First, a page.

Crazy Horse’s father was my father’s cousin, and there were no chiefs in our family before Crazy Horse; but there were holy men; and he became a chief because of the power he got in a vision when he was a boy. When I was a man, my father told me something about that vision. Of course he did not know all of it; but he said that Crazy Horse dreamed and went into the world where there is nothing but the spirits of all things. That is the real world that is behind this one, and everything we see here is something like a shadow from that world. He was on his horse in that world, and the horse and himself on it and the trees and the grass and the stones and everything were made of spirit, and nothing was hard, and everything seemed to float. His horse was standing still there, and yet it danced around like a horse made only of shadow. That is how he got his name, which does not mean that his horse was crazy or wild, but that in his vision it danced around in that weird way.*

When we are out in our world we see names on things and the words are familiar so we may think we know what they mean. You may have been at Scout Camp or traveling in the Black Hills and seen the name Crazy Horse. An image may have come to your mind, based on what you think you know. As a Scout, we should strive to do better. As a Scout, Do Your Best to understand not just the words but the true meanings behind the words.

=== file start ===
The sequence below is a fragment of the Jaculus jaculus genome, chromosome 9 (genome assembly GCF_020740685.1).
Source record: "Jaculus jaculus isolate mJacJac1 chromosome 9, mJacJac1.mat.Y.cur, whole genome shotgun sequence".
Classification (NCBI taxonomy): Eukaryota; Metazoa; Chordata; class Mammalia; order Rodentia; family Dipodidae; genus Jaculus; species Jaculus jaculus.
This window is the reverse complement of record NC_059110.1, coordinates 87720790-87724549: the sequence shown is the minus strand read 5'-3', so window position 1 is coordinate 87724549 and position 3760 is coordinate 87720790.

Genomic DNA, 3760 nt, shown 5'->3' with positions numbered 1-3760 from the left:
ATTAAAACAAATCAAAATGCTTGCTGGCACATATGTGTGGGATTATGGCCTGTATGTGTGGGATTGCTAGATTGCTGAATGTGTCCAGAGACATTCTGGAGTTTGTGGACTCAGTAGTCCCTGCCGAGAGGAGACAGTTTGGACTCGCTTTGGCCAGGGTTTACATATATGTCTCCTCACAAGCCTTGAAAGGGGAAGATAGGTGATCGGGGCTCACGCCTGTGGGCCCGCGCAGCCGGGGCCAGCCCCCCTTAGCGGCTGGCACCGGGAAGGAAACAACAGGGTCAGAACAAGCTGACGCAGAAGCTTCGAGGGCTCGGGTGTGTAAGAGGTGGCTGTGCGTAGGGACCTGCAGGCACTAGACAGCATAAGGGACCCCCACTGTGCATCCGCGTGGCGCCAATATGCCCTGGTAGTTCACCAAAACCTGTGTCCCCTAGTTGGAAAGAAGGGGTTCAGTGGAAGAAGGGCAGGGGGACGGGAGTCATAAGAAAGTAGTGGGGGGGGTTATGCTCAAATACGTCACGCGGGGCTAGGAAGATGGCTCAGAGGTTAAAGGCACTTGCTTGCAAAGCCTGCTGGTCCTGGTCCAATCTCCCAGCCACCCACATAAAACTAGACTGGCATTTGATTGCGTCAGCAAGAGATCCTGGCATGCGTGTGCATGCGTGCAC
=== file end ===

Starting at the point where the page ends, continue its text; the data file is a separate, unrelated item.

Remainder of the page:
*Black Elk Speaks, Lincoln: University of Nebraska Press Twenty-First-Century Edition, 2000, p.65.

Resources on Native American Culture in Southwest Minnesota

February 18, 2009

Southwest Minnesota has a rich heritage reaching back centuries before statehood.  Respect for our natural environment and those who lived here before us is an important part of Scouting.  With a little thought, we can help our Scouts discover the fascinating heritage of Native American culture in our part of the world.

Coteau des Prairies, or Buffalo Ridge

There is archeological evidence of human habitation along the Coteau des Prairies reaching back thousands of years.  On Minnesota’s leading edge of the Coteau, also known as Buffalo Ridge, Jeffers Petroglyphs State Historic Site is located three miles east of US71 in Cottonwood County.  This site preserves ancient art carved in red rock outcroppings, some of which may date 5,000 years into the past, on easily accessible walking paths.  The Minnesota State Historical Society has a small museum with interpretive programs during the summer.  (The multi-media program has loud noises that might scare younger Cubs.)  Blue Mounds State Park north of Luverne also shows evidence of pre-historic use.  Blue Mound has natural prairie trails and a modern campground-the trails can be muddy when wet-along with a nearby herd of roaming bison.